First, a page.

The Al Wathba finish line is a mess of white Land Cruisers with tinted-black windows and low-digit licence plates.
One car sticks out - a Phantom Rolls-Royce, a spot of dark red among the white.
Adel Al Marzouqi is parked at the finish line, waiting for his camel Amira. “That’s princess in English,” he says. “You can call her The Princess.” She is named after his car showroom.
A Rolls-Royce has no place at a race track. This is the domain of 4x4s.
Al Marzouqi disagrees. His 4x4 is parked on the island. This is a sport for show and his Rolls-Royce is his preferred car for camel races.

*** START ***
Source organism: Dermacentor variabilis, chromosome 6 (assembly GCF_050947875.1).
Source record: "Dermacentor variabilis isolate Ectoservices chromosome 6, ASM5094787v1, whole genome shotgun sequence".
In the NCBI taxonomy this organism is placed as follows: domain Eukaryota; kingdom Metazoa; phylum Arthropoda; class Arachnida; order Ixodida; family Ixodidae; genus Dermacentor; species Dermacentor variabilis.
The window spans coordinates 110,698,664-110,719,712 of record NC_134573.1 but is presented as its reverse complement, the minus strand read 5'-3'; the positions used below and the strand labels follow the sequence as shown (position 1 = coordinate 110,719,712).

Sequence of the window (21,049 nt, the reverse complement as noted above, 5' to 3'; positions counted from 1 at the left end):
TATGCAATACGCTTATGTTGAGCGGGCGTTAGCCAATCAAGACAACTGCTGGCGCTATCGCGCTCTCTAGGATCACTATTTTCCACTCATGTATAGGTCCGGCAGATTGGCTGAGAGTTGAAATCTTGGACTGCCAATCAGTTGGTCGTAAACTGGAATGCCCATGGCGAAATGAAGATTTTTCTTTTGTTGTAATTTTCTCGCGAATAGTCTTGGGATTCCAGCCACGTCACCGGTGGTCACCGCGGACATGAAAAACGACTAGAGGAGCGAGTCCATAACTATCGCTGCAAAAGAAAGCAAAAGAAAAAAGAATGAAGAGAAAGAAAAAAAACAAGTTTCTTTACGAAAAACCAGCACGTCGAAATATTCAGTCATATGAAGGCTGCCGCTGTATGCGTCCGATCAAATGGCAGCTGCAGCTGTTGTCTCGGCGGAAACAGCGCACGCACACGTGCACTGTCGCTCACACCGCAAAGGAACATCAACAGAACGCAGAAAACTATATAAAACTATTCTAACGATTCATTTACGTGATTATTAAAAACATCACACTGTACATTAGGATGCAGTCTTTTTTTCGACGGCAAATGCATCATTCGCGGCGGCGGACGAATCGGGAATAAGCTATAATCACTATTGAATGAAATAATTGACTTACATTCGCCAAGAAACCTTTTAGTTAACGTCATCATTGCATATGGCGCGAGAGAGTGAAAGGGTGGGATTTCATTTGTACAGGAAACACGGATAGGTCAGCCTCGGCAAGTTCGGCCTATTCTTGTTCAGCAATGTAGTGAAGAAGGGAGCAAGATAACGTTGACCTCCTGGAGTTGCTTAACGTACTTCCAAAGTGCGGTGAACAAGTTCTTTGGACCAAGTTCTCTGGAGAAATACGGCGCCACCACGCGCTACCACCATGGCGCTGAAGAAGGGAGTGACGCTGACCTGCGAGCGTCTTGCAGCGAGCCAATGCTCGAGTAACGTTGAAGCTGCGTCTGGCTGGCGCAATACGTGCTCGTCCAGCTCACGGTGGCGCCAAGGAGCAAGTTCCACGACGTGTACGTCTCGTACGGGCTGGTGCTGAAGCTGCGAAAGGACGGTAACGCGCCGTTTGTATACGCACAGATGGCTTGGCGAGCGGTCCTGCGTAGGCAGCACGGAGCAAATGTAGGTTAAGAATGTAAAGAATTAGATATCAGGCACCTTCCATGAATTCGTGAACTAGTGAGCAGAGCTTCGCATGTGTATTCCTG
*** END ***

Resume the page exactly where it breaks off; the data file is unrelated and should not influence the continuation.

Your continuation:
He gestures at the sweeping parking lot before us, at the tarmac road that rings the camel track, at a big screen broadcasting live races. Half a dozen men serve fresh avocado juice and hot gingered spiced milk at the finish line to drivers hidden behind tinted windows.
“You know, it’s not like before,” he says. “Our government has made very good facilities for camel races and there is new technology, a new vision.”
Al Marzouqi can’t drive around the track. There is too much traffic and mayhem. Instead, he gets friends to call him with updates during the race and he waits at the finish line in the luxurious comfort of full-grain leather seats.
He won’t say how many camels he raced at the Wathba festival. It’s top secret. “I’m repairing everything now,” he says. “Next year they’ll all be in my name.”
“Any team has a good year and bad year,” he says. “Players change. Next year I’m coming full power to this race.”